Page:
Wednesday, December 09, 2015

Are car owners being taken for a ride in Delhi?

The Chief Minister of Delhi has more or less succeeded in pushing the “odd-even car rule” down our throat, albeit for the first 15 days of the New Year. Many “environmentalists” and “socialists” have already called it a “great idea” and things like “if London and Singapore can do it, why can’t we”!

While there is absolutely no question that Delhi’s pollution levels are at such dangerous and toxic proportions that it is imperative to tackle this on war footing, it is also important to understand if this “odd-even car rule” is going to solve the problem or only exacerbate the discomfort of the citizen of Delhi.  That is, if the objective is to control pollution and not something like decongesting the roads.

The big question is whether the Delhi car owners are being taken for a ride.

Let’s look at the fact-based arguments and then the pros and cons. So here goes:

Fact-based arguments

·       Vehicular pollution accounts for 30-40% of all air pollution, according to a draft report from the State Environment and Forest Department. This means that there are other forms of pollutants like dust, dirt and soot that contribute to 60-70% pollution in Delhi. This also implies that even if you stop all vehicles, there would still be 60-70% air pollution to contend with. Who will bell this cat?

·     According to the Delhi Pollution Control Committee, air toxicity in the capital ranges from 3 times the accepted limit in some areas to an alarming 14 times the limit at Anand Vihar. Yes, this is the place that is next to the Ghaziabad bus station and the Patparganj Industrial Area and that which houses the Interstate Bus Terminus (ISBT). No marks for guessing what kind of vehicle is seen the most here! But, the rule is not going to cover buses or the industries, so pollution at Anand Vihar is not likely to come down!

·        According to IIT-K, two wheelers account for 34% of the vehicular pollution (which is 30-40% of total air pollution), 56% from trucks and other commercial vehicles and only 10% from cars! So even if you stop all cars from being used on Delhi roads, it is not going to make any appreciable impact in controlling pollution. So, is this rule barking up the wrong tree?

·         As per the Delhi government data, Delhi has a little over 2.6 million cars. If you assume that only 40% people use their cars, that makes it close to 1 million cars being used. Assuming that odd and even numbers are equally registered, on any given day when the rule is in implementation, you will have half million people trying to use public transport. If you assume 100 people can be crammed into a single bus, you would need 5000 additional buses every day. And this doesn’t take into account 2 wheelers! The government’s intent to introduce 1000 more buses isn’t going to make the cut.

·       Singapore and London & other cities in the world have a great public transport system that runs on time. And even there, the rule is applicable only in the CBD (Central Business Districts)

Pros to the rule

·       The rule will halve the automobile traffic in Delhi. However, 5.7 million two-wheelers (scooters and motorcycles) plus 35 lakh commercial vehicles and 5500DTC buses will still use the road as they are exempt from this rule.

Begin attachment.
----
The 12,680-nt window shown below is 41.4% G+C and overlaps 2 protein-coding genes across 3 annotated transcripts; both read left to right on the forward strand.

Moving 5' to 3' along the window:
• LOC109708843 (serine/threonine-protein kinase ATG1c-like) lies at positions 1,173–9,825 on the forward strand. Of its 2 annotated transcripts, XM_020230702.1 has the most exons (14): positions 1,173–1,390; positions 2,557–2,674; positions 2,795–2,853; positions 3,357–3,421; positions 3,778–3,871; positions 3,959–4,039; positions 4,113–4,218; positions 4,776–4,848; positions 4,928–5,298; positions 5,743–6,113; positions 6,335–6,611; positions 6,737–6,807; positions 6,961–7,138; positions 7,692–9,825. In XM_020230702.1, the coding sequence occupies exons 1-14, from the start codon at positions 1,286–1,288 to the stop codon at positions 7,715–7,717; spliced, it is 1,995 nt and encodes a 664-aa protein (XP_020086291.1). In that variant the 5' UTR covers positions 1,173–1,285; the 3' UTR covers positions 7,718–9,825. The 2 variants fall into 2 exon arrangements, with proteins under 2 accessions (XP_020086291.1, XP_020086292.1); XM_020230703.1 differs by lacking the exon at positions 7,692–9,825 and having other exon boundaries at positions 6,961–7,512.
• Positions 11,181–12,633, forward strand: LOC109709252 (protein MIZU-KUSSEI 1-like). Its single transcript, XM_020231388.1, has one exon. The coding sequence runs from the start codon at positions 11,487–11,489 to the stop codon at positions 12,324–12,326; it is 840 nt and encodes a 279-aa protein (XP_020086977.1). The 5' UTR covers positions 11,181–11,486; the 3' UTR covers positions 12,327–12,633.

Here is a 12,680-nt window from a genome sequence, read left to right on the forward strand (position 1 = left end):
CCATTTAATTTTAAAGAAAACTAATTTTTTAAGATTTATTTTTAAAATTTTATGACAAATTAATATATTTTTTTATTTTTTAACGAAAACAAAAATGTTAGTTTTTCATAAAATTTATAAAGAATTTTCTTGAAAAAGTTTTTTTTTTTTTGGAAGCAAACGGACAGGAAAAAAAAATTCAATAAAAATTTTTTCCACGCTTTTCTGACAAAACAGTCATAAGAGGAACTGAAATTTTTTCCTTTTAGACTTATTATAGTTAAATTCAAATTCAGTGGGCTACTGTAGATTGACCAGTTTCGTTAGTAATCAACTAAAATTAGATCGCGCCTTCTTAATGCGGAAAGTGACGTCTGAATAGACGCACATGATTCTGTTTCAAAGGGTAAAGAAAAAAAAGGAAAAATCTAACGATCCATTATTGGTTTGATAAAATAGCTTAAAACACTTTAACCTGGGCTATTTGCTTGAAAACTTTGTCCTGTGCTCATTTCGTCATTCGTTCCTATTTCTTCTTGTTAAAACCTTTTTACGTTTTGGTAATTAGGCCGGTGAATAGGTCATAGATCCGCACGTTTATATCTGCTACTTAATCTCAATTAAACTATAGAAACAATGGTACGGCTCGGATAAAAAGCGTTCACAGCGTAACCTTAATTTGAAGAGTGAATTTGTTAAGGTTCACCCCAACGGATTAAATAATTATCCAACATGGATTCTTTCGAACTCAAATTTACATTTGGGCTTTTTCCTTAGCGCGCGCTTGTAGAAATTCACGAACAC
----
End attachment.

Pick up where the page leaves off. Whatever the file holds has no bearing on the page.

·       Cabs and TSRs will see a rise in demand as car owners will turn to this mode for commuting. Their economic status will improve

·       The rule will bring down pollution by 2% from the existing levels (half of 10% cars of 40% vehicular pollution)

Cons to the rule

·       Major polluting agents are not addressed, so there would hardly be any improvement in air quality

·     Car users who work in shifts such as in ITES industries, Hospitals, etc., will face difficulties on the day they can’t use their car.

·      Women and men who use a driver for their car will be severely impacted. Since most drivers are men, they cannot drive for half the days in the month and this would mean either a 50% cut in salary or full salary for half the work done.

·      Delhi is full of small traders and entrepreneurs who often travel to nearby states for sourcing or selling their wares. They often go on a road trip and return the next day. With this rule, it becomes difficult.

·        If your children miss their school bus on the “wrong” day, you cannot take them to the next stop to catch up with the bus. Nor can you take them to school.

·         If women are going to be exempt from this rule, then it is going to be very difficult to assess the gender of the driver, barring a strip search!

·       If there is a medical or other emergency, you have to look for a cab or for a neighbor with the right kind of car number!

·       The already hard-pressed Delhi Police will be stretched even further to implement this rule. It will add to the already reigning chaos on the road of Delhi in the form of running red lights, driving against the flow of traffic, parking an arterial roads, lack of lane discipline, etc. which go undetected.

·       People in sales will be completely devastated with this rule. Their means of living is based on their ability to take their items of sale to various potential customers across the NCR and taking their products in public transport is out of the question. They also cannot afford to use cabs or TSRs.

·       The same problem (as in the preceding bullet) applies to musicians and sportspersons also. They have to take their tools of trade to practice every day to keep themselves in fine nick to be able to earn their livelihood. They cannot afford cabs or TSRs and using public transport is going to inconvenience other users and themselves.

The Verdict

It is pretty evident what the rule can do and will end up doing. However, I would like readers to please comment and provide their viewpoint and verdict.